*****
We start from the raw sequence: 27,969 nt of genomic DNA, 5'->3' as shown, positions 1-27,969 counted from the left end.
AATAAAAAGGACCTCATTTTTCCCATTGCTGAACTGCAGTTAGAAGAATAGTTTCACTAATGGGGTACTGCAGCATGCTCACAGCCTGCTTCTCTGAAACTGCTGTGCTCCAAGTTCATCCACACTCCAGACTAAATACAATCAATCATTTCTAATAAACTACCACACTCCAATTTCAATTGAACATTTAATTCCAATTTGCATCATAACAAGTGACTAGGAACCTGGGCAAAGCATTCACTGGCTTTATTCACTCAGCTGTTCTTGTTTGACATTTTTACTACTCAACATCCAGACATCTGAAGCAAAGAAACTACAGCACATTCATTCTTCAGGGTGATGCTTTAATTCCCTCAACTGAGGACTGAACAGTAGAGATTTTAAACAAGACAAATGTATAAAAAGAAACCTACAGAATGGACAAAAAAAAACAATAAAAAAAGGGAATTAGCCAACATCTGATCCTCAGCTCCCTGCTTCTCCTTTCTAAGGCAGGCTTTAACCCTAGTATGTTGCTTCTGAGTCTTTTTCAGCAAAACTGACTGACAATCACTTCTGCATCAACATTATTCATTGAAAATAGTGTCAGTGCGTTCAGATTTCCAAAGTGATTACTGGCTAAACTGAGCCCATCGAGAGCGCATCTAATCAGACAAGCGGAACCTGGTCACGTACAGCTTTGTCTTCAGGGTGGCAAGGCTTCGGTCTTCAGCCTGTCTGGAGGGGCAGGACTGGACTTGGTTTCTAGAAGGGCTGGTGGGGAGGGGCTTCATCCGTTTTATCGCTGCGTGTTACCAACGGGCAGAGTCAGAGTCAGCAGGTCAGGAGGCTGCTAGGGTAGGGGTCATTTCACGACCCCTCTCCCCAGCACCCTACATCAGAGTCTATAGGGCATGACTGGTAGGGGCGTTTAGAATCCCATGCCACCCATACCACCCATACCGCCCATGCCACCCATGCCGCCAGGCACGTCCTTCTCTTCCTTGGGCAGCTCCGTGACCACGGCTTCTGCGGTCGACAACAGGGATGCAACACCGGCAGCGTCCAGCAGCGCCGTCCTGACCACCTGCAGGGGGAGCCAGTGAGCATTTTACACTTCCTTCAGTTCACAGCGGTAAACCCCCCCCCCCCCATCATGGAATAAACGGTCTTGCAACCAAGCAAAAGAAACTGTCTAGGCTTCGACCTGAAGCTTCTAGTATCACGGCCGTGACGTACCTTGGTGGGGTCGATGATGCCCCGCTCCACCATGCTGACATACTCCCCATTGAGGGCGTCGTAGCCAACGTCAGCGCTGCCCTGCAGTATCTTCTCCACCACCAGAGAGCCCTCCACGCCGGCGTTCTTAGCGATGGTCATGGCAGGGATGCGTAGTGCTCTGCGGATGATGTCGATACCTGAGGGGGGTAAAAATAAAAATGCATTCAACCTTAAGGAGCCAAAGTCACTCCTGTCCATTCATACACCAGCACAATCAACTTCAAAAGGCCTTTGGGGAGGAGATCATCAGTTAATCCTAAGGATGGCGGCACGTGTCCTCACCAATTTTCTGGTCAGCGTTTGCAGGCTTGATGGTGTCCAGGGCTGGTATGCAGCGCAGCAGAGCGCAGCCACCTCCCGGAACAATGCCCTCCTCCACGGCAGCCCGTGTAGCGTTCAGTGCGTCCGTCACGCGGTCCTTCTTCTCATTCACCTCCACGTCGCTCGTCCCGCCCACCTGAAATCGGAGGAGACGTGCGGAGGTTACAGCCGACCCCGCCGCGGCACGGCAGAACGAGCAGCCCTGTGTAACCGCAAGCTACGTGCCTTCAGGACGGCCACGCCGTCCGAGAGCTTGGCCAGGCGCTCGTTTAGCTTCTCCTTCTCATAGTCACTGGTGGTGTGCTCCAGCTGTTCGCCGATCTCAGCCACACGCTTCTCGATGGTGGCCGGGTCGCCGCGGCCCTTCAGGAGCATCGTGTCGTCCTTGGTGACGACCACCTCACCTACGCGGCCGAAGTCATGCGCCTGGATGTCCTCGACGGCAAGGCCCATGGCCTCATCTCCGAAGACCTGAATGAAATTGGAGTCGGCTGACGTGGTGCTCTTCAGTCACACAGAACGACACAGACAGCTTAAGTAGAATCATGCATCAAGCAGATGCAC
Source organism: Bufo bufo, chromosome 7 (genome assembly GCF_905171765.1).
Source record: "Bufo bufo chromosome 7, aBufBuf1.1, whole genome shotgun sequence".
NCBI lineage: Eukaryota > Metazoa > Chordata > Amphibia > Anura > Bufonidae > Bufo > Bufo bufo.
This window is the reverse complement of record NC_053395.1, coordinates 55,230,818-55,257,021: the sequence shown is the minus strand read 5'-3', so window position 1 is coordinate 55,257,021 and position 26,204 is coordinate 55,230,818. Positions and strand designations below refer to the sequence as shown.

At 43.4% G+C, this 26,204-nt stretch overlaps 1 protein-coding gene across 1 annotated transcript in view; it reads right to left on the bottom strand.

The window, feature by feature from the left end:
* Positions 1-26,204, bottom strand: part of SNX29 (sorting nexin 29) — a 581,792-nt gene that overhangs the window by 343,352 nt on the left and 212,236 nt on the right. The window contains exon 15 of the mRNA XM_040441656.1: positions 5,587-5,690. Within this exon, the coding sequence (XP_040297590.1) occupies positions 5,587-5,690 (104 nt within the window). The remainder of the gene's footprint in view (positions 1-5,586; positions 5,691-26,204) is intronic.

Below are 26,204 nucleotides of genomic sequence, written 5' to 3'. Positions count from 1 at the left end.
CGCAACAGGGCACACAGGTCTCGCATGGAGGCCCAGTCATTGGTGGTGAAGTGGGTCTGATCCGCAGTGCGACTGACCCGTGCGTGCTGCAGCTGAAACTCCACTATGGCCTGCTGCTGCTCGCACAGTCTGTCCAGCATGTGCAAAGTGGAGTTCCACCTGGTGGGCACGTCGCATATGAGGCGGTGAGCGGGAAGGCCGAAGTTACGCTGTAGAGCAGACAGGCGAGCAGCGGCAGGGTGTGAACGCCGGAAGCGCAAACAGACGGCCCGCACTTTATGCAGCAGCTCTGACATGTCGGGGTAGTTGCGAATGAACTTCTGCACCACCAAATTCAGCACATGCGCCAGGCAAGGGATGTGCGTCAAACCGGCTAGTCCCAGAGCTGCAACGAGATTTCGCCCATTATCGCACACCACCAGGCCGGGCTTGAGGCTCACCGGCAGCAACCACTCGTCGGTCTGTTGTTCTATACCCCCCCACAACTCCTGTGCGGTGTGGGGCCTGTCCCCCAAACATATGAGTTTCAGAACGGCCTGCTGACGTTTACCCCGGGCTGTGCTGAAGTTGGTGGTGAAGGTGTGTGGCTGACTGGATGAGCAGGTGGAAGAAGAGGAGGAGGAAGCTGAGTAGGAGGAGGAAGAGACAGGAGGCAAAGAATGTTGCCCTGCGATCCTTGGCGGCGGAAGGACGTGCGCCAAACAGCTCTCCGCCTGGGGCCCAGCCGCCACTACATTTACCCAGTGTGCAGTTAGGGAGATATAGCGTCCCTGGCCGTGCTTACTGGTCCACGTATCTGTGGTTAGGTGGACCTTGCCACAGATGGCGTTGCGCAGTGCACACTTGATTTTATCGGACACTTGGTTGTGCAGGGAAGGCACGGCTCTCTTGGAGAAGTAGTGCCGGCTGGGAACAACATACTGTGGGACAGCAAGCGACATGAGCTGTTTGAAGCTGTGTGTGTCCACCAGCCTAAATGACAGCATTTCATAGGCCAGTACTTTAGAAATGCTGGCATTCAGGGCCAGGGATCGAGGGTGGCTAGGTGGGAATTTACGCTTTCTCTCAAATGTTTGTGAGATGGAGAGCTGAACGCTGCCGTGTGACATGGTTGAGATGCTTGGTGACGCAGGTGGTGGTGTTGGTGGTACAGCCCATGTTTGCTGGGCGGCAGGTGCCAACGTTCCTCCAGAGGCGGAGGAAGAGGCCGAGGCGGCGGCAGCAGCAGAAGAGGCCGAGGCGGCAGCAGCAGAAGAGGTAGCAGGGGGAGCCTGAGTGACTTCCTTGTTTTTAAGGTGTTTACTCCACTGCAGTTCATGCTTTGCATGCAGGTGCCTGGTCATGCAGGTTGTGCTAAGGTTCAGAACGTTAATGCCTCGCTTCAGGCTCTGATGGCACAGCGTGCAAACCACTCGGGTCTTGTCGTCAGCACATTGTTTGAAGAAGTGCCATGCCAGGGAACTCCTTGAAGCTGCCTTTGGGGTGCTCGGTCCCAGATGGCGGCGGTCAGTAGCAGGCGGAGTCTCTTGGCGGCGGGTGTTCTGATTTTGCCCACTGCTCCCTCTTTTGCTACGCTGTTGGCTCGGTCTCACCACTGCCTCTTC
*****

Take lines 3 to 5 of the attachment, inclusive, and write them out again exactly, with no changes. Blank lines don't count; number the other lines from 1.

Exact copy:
Source organism: Bufo bufo, chromosome 7 (genome assembly GCF_905171765.1).
Source record: "Bufo bufo chromosome 7, aBufBuf1.1, whole genome shotgun sequence".
NCBI lineage: Eukaryota > Metazoa > Chordata > Amphibia > Anura > Bufonidae > Bufo > Bufo bufo.